One area I'm investigating includes using the online model as a promotion in local sports and fitness shops, tied in with purchases. This creates an incentive for the shop to promote you as they will potentially sell more high-end products. It benefits the consumer as they’re getting more for their money, plus an effective training programme that delivers results. And you will benefit from gaining more online clients.

Try it - and let me know how you get on. All ideas and feedback welcome!

Wednesday, 6 July 2011

A conditioning programme to improve your client's tennis game

Following the success of Novak Djokovic at Wimbledon many of your clients may be dusting off their tennis racquet and wanting to improve their game - here are some exercises that can help as part of a conditioning routine.

The key to success will be to communicate effectively with your client. This will help the player to understand what they are trying to create through certain exercises.

Having a strong core is important for getting powers into the tennis shot. These exercises are a great way to improve the power of your shot.
  • Russian twists
  • Rotational side plank
  • Medicine ball slams
  • Medicine ball passes
Foot work is important in tennis to ensure you’re in the right position to play the shot. The following exercises are designed to improve your speed, agility and power endurance. Approximately 50% of the movement in a tennis game is lateral, 49% is forward and 1% is backwards. Try to recreate this when performing performance drills.
  • Lateral Ice skaters
  • Frontal hops and lateral hops over the base line
  • Frontal and lateral speed drills using a speed ladder
According to the International Tennis Federation (ITF) the alactic system is used 70% of the time, the lactic system (both under the anaerobic umbrella) 20% and the aerobic 10%. Recreate this when performing cardio vascular training with high tempo power recreating the movement patterns of tennis for the best results.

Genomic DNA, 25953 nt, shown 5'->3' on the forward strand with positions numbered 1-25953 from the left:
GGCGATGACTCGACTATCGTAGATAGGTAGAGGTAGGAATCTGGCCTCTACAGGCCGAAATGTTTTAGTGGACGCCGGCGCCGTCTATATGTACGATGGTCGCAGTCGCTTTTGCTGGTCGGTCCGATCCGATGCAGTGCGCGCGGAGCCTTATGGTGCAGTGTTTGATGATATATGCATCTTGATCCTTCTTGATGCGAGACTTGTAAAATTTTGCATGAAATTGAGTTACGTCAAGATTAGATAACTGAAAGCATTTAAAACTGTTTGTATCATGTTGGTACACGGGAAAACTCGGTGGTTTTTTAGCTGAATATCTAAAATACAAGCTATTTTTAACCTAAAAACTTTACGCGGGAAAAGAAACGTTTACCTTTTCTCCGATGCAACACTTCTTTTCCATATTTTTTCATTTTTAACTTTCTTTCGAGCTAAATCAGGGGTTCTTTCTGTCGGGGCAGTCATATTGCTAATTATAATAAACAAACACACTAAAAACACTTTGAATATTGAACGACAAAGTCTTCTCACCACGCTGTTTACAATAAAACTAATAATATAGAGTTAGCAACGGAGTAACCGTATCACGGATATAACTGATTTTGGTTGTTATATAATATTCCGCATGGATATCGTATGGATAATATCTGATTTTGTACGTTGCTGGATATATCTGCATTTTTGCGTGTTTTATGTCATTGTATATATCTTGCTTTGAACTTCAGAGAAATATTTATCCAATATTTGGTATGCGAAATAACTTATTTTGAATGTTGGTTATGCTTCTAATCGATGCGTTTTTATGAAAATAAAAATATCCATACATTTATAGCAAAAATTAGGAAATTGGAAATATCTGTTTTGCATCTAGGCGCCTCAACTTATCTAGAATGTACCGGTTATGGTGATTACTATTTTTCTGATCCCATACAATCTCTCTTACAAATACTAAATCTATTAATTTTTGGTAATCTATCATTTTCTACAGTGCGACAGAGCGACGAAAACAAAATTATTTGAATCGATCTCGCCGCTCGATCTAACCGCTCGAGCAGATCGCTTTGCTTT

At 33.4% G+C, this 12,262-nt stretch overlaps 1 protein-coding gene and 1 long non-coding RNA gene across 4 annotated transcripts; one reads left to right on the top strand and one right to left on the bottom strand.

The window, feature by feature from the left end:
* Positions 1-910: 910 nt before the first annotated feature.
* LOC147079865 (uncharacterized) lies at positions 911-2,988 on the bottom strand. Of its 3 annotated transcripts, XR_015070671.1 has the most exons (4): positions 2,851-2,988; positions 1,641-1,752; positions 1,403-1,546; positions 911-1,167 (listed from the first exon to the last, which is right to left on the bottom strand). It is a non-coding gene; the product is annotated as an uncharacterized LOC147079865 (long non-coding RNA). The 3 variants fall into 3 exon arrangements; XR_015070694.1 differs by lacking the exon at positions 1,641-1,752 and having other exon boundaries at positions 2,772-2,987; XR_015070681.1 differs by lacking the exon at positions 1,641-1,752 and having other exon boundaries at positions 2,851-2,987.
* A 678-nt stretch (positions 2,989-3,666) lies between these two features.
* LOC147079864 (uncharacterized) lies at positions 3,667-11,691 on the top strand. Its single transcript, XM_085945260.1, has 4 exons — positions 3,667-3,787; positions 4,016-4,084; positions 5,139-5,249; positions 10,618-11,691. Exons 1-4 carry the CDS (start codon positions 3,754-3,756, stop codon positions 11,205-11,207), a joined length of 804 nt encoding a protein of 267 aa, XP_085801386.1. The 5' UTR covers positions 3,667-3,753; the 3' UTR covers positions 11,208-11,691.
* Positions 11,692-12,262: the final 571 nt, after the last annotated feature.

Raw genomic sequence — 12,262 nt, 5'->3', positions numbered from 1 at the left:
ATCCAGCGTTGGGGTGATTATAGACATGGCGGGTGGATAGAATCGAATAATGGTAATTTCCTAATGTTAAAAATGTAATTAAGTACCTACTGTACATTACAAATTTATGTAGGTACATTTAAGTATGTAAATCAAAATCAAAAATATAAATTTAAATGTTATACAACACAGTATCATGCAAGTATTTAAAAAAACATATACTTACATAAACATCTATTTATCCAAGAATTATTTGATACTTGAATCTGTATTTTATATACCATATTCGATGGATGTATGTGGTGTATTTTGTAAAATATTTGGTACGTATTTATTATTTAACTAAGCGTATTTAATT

Tuesday, 28 June 2011

PTs: what are your favourite ways to train?

Here are my favourites. 

Free weights
Free weights are great for getting results with. Try to avoid fixed resistant machines where you can; free weights are far better for your fixators, core and for recruiting more motor units.

Likewise, ViPR is a great personal training tool that can be used with any client. I use it for clients with different goals from weight loss to sports conditioning and everything in between. It’s fantastic for a wide range of whole body exercises that can be tailored to your clients’ abilities. It’s a great piece of fun kit that my clients use to carry out personalised programmes from home with.
Boxing is a hard, fun workout. I find women love it and it’s a great way for your clients to let off some steam. Try mixing boxing with a mixture of body weight exercise for a great, high intensity workout.

Levers, gravity, ground reaction and momentum
Levers, gravity, ground reaction and momentum are often overlooked when training with a client. Think about how you can use these forces to reach your client's goals. For example if your client wants to work their stomach try a posterior lunge with a bilateral overhead reach. You’re going to have to work the abs as they control the posterior momentum created by legs and gravity.

The great outdoors
Training doesn’t always need to be in a gym! Try training outside; it's a great way to motivate clients and mix things up. Some possibilities are interval training on bikes and hill sprints.

What are your favourite equipment or environment, and why?

Tuesday, 21 June 2011

Training a client for dance - using ViPR

Here's a short video of me with one of my PT clients, who is training for partner dances. Here I show him how he can use the ViPR to train at home, without his partner, to build strength and speed to perform the 'dead man's drop'. I'm using a 6kg ViPR and the lateral tilt move.